GROSS: This is FRESH AIR. I'm Terry Gross back with actor and writer Ricky
Gervais. He co-created and starred in the BBC series "The Office" and is an
executive producer of the NBC adaptation. He also co-created and stars in the
HBO comedy series "Extras." The new season starts in mid-January and the first
season comes out on DVD January 9th. You can also see Gervais in the new
movie "Night at the Museum."

Now, you wrote an episode recently of "The Simpsons." And this was a really
funny episode that it's Homer Simpsons--the Simpsons participate basically in
a reality show that's like a wife swap.

Mr. GERVAIS: Yeah.

GROSS: So Homer gets a different wife and Marge gets a different husband.

Mr. GERVAIS: Yeah.

GROSS: And you play the husband who, you know, the other husband who is
matched up with Marge, and you actually seem to really fall in love with her
and woo her.

Mr. GERVAIS: Well, yeah. I play this guy who's in a sort of loveless
marriage, and he's married above his station. You know, his wife's, you know,
more educated, higher class than him, and she sort of despises him for his
failure. And Marge is nice to him, and it's suddenly like, `Oh, my god,
there's a nice person out there. And, you know, he falls for her. But
really, again it's fun to have a swipe at TV. You know, it's what I've done
for my very short career and it's what "The Simpsons" do absolutely
brilliantly, so it seemed a sort of nice, natural fusion that we'd come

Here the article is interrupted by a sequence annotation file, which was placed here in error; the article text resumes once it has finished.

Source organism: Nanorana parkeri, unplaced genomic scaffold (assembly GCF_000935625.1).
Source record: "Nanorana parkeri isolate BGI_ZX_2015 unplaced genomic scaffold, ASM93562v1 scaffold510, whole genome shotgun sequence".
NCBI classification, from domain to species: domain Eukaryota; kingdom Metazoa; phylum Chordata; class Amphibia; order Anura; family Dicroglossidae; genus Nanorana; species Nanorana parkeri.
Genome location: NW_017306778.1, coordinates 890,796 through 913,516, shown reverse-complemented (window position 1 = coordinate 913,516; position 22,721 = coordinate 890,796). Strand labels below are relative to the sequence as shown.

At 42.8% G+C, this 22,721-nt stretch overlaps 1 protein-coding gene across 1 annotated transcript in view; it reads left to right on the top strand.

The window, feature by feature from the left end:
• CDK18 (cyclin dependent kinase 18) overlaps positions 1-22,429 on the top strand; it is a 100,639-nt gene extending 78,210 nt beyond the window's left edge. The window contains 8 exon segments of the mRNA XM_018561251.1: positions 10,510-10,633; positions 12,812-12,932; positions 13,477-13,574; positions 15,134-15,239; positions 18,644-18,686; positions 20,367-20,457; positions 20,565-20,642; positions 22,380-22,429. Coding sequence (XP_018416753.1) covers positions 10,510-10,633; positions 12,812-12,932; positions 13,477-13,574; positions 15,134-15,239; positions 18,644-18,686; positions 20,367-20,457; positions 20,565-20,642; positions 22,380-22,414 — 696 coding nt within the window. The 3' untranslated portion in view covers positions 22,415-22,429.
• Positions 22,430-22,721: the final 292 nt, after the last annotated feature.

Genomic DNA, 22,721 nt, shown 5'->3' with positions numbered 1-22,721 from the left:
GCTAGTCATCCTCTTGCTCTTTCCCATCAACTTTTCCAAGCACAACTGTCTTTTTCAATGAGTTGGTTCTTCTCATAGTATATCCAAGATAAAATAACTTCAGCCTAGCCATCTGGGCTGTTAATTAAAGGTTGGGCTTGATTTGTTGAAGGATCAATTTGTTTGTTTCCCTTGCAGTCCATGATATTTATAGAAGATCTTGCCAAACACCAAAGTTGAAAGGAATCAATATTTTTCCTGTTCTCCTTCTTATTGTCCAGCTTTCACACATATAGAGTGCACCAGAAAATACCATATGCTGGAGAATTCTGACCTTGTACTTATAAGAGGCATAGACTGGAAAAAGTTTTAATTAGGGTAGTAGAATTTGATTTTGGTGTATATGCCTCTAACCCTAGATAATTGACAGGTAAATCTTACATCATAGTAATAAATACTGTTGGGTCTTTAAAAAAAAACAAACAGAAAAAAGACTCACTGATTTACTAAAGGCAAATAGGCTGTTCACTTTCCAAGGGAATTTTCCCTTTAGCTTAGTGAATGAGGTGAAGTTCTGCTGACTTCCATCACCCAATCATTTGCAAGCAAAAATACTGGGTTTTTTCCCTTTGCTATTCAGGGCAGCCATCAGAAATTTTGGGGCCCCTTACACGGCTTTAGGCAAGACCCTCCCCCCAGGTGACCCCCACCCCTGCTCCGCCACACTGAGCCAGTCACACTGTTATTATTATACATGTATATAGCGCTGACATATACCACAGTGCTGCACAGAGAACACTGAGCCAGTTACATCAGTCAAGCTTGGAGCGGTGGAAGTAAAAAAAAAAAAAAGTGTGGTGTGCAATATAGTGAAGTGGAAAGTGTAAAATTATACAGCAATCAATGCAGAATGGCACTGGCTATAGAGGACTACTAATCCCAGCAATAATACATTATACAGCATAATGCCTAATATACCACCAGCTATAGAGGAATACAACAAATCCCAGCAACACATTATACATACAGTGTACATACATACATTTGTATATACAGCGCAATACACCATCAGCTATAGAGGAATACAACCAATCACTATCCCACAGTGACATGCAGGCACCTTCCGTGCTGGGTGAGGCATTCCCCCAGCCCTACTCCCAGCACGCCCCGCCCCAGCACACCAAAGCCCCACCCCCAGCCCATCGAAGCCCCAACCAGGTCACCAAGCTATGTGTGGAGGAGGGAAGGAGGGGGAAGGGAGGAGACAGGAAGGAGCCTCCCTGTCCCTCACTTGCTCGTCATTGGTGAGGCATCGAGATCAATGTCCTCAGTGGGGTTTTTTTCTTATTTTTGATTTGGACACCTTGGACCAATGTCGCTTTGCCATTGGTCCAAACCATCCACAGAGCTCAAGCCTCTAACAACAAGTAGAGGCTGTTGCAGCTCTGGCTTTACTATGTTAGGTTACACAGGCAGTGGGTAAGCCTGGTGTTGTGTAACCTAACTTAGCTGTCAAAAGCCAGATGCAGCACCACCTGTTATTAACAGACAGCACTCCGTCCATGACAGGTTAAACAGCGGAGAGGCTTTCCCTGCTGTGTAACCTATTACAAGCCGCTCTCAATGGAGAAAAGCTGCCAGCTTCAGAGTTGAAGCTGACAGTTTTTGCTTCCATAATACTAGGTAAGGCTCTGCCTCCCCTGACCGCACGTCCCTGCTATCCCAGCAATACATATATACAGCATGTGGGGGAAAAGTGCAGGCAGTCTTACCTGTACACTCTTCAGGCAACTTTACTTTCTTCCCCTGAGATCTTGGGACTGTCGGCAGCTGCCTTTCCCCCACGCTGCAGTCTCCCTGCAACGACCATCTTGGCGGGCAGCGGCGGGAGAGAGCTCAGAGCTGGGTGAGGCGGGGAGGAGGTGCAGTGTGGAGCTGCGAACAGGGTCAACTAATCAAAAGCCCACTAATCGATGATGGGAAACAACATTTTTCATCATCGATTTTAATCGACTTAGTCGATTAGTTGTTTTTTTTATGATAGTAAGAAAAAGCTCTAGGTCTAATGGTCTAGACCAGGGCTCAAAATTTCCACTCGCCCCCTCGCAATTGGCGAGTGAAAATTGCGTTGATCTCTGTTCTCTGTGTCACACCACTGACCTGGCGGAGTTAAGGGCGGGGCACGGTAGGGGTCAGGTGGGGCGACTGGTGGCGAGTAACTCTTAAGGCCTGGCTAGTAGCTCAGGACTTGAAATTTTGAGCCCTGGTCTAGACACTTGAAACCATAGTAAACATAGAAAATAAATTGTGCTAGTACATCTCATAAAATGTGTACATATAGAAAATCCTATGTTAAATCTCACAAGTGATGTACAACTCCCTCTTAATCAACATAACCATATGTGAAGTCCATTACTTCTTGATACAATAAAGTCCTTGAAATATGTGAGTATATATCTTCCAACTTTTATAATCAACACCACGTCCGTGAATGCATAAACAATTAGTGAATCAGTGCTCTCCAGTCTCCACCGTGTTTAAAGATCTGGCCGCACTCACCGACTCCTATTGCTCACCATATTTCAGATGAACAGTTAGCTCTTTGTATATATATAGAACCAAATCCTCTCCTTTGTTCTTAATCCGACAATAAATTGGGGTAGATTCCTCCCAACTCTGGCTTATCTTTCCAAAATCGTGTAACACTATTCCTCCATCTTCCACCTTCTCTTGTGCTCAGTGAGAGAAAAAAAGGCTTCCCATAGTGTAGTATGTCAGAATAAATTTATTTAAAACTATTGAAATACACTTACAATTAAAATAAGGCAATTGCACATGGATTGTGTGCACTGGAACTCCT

together over something to do with, you know, docu--sort of reality TV and, of
course, embarrassment, which seems to be the thing of the decade.

GROSS: Well, you get to do a song in this, and I love it when you write and
perform songs, so I thought we'd listen to this song that you wrote for the
character...

Mr. GERVAIS: Right.

GROSS: ...for this husband who's trying to, you know, woo Marge. And do you
want to say anything about it before we hear it?

Mr. GERVAIS: Well, again, it's like, you know, David Brent. I always try to
write a song in anything I'm in because I'm a frustrated and failed musician,
so this is a nice outlet. But just like the songs in "The Office," they
weren't spoof songs. They were inappropriate. So the fun is that this is
just an inappropriate song to sing to a woman you're trying to woo. So yeah,
that's where the fun is. It's just not the right thing to do.

GROSS: Well, let's hear it.

(Soundbite of "The Simpsons")

Mr. GERVAIS: Oh, who left this here?

(Soundbite of guitar playing)

Mr. GERVAIS: Did I tell you I'm a bit of a song writer? Words and music.
Hold the applause. I wrote this song for a woman. You.

Unidentified Actress: (As Marge Simpson) Well, what an odd thing for a man
who's not interested in me to do.

Mr. GERVAIS: Yes. Not interested. Let me just breathe your scent for a
moment before I play.

(Soundbite of deep, noisy inhalation)